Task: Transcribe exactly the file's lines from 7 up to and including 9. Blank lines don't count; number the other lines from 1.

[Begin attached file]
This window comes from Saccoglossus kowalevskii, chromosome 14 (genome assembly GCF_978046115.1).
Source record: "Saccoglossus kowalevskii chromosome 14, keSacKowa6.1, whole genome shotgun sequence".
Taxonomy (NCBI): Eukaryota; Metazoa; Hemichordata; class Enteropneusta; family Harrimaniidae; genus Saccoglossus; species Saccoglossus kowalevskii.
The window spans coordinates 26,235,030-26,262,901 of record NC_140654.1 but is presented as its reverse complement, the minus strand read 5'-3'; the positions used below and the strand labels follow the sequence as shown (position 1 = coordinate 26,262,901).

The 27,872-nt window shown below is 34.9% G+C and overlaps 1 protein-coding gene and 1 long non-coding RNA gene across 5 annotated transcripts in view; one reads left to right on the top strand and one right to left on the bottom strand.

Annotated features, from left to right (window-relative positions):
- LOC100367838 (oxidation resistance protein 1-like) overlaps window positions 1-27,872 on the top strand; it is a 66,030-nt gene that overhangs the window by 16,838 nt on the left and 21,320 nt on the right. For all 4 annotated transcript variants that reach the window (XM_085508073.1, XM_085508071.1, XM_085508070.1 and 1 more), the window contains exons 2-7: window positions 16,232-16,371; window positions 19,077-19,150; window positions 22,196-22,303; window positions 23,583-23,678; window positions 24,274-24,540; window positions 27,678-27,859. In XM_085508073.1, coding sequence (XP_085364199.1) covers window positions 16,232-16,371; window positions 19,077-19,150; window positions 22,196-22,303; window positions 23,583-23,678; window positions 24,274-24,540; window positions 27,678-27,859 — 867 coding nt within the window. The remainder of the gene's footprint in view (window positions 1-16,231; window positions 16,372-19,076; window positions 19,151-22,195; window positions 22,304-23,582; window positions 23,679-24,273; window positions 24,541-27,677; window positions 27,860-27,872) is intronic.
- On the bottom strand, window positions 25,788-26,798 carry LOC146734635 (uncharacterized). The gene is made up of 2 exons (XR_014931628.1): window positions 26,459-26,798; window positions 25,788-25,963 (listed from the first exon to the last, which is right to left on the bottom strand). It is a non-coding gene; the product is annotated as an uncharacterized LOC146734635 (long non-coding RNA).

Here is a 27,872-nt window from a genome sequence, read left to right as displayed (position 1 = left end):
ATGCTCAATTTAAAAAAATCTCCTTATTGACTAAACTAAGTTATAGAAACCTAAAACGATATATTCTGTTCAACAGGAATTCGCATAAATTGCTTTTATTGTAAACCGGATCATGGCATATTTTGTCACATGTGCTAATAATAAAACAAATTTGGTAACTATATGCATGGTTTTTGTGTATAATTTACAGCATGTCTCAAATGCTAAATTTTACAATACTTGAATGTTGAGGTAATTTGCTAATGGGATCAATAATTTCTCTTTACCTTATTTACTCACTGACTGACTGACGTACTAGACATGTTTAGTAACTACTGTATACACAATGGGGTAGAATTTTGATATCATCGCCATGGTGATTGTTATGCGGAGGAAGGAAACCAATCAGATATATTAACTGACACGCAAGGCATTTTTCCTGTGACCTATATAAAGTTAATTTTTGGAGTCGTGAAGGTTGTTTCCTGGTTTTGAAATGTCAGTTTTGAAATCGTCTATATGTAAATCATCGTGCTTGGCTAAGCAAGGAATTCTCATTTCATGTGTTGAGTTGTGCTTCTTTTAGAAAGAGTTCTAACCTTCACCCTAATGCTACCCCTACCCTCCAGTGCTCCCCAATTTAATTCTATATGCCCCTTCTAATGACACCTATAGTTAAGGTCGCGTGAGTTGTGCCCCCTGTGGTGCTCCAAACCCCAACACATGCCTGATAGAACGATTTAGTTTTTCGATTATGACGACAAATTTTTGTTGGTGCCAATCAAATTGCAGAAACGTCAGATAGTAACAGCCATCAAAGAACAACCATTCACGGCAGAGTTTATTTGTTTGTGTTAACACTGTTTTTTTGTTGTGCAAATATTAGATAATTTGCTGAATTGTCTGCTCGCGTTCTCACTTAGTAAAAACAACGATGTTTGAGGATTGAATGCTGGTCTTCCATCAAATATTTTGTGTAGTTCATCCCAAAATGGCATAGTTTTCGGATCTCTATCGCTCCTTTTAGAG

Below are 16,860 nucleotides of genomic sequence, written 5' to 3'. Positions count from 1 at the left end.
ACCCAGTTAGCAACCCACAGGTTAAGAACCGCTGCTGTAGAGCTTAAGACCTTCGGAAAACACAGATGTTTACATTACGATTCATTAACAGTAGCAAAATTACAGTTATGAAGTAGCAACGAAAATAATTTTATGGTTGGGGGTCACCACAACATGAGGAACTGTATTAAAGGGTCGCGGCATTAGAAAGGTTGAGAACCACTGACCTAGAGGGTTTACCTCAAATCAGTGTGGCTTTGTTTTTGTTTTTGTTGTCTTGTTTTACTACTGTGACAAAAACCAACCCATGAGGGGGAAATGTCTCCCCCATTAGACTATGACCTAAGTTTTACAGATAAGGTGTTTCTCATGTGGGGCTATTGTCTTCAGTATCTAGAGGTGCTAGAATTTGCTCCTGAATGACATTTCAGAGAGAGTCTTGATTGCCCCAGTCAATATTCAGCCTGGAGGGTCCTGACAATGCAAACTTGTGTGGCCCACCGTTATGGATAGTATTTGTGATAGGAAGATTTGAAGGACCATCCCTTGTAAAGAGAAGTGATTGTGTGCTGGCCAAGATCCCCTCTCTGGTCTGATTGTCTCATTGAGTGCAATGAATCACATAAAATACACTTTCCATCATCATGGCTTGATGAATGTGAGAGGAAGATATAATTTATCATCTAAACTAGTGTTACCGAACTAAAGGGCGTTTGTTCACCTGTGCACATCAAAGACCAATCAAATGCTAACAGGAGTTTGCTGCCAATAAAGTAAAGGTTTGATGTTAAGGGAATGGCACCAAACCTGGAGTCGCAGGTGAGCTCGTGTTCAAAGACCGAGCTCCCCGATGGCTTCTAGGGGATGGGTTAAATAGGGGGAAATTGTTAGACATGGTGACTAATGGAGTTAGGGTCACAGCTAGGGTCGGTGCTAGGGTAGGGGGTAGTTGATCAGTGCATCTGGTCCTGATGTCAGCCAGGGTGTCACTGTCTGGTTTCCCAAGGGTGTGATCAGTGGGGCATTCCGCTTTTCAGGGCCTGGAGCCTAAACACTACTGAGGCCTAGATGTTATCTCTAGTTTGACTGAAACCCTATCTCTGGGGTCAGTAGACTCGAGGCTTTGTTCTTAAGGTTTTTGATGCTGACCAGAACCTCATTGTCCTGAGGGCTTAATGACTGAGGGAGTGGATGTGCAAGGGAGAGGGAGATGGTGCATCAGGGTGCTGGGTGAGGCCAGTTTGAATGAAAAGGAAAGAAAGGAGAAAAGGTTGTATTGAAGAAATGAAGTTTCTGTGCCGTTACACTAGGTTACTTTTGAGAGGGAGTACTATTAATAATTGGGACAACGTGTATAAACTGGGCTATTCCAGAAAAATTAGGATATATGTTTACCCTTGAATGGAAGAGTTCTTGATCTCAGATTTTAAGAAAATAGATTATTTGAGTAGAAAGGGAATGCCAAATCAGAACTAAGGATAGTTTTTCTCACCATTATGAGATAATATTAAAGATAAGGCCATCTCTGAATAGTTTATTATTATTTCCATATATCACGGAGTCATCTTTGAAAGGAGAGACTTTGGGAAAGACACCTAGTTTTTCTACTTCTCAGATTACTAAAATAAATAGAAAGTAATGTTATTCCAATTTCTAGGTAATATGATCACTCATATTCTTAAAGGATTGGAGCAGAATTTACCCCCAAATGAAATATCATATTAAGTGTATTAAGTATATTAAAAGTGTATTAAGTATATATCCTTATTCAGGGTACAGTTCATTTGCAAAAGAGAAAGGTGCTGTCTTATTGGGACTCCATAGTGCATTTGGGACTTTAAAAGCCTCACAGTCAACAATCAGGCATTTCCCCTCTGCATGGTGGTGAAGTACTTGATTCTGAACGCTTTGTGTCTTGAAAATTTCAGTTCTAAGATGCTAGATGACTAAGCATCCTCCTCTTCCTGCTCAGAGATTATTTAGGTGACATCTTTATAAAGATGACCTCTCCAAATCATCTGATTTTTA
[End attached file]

- LOC100367838 (oxidation resistance protein 1-like) overlaps window positions 1-27,872 on the top strand; it is a 66,030-nt gene that overhangs the window by 16,838 nt on the left and 21,320 nt on the right. For all 4 annotated transcript variants that reach the window (XM_085508073.1, XM_085508071.1, XM_085508070.1 and 1 more), the window contains exons 2-7: window positions 16,232-16,371; window positions 19,077-19,150; window positions 22,196-22,303; window positions 23,583-23,678; window positions 24,274-24,540; window positions 27,678-27,859. In XM_085508073.1, coding sequence (XP_085364199.1) covers window positions 16,232-16,371; window positions 19,077-19,150; window positions 22,196-22,303; window positions 23,583-23,678; window positions 24,274-24,540; window positions 27,678-27,859 — 867 coding nt within the window. The remainder of the gene's footprint in view (window positions 1-16,231; window positions 16,372-19,076; window positions 19,151-22,195; window positions 22,304-23,582; window positions 23,679-24,273; window positions 24,541-27,677; window positions 27,860-27,872) is intronic.
- On the bottom strand, window positions 25,788-26,798 carry LOC146734635 (uncharacterized). The gene is made up of 2 exons (XR_014931628.1): window positions 26,459-26,798; window positions 25,788-25,963 (listed from the first exon to the last, which is right to left on the bottom strand). It is a non-coding gene; the product is annotated as an uncharacterized LOC146734635 (long non-coding RNA).

Here is a 27,872-nt window from a genome sequence, read left to right as displayed (position 1 = left end):